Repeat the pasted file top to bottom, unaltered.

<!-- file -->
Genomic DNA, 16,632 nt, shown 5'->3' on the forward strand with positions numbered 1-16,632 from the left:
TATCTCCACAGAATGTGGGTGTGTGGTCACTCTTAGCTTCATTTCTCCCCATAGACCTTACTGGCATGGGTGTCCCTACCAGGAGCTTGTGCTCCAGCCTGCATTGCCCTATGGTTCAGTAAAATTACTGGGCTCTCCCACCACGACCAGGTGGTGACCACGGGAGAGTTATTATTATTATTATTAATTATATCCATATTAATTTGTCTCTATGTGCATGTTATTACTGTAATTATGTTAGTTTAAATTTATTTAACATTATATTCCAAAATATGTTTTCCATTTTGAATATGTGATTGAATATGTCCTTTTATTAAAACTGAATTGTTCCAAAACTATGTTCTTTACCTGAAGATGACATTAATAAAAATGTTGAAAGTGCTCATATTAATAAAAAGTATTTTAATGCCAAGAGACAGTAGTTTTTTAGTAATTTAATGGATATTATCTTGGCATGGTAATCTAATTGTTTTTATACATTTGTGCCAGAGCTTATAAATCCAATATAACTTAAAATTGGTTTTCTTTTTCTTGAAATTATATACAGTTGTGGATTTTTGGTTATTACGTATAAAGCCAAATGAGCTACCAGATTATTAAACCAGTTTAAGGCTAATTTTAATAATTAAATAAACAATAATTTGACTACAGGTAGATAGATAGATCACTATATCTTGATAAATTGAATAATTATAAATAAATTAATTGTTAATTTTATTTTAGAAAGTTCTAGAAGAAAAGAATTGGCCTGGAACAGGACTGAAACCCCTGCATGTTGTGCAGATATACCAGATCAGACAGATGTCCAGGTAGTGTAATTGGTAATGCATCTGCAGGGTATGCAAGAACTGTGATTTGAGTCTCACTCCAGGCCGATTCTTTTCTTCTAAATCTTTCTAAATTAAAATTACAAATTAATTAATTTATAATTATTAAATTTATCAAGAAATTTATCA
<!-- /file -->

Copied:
Genomic DNA, 16,632 nt, shown 5'->3' on the forward strand with positions numbered 1-16,632 from the left:
TATCTCCACAGAATGTGGGTGTGTGGTCACTCTTAGCTTCATTTCTCCCCATAGACCTTACTGGCATGGGTGTCCCTACCAGGAGCTTGTGCTCCAGCCTGCATTGCCCTATGGTTCAGTAAAATTACTGGGCTCTCCCACCACGACCAGGTGGTGACCACGGGAGAGTTATTATTATTATTATTAATTATATCCATATTAATTTGTCTCTATGTGCATGTTATTACTGTAATTATGTTAGTTTAAATTTATTTAACATTATATTCCAAAATATGTTTTCCATTTTGAATATGTGATTGAATATGTCCTTTTATTAAAACTGAATTGTTCCAAAACTATGTTCTTTACCTGAAGATGACATTAATAAAAATGTTGAAAGTGCTCATATTAATAAAAAGTATTTTAATGCCAAGAGACAGTAGTTTTTTAGTAATTTAATGGATATTATCTTGGCATGGTAATCTAATTGTTTTTATACATTTGTGCCAGAGCTTATAAATCCAATATAACTTAAAATTGGTTTTCTTTTTCTTGAAATTATATACAGTTGTGGATTTTTGGTTATTACGTATAAAGCCAAATGAGCTACCAGATTATTAAACCAGTTTAAGGCTAATTTTAATAATTAAATAAACAATAATTTGACTACAGGTAGATAGATAGATCACTATATCTTGATAAATTGAATAATTATAAATAAATTAATTGTTAATTTTATTTTAGAAAGTTCTAGAAGAAAAGAATTGGCCTGGAACAGGACTGAAACCCCTGCATGTTGTGCAGATATACCAGATCAGACAGATGTCCAGGTAGTGTAATTGGTAATGCATCTGCAGGGTATGCAAGAACTGTGATTTGAGTCTCACTCCAGGCCGATTCTTTTCTTCTAAATCTTTCTAAATTAAAATTACAAATTAATTAATTTATAATTATTAAATTTATCAAGAAATTTATCA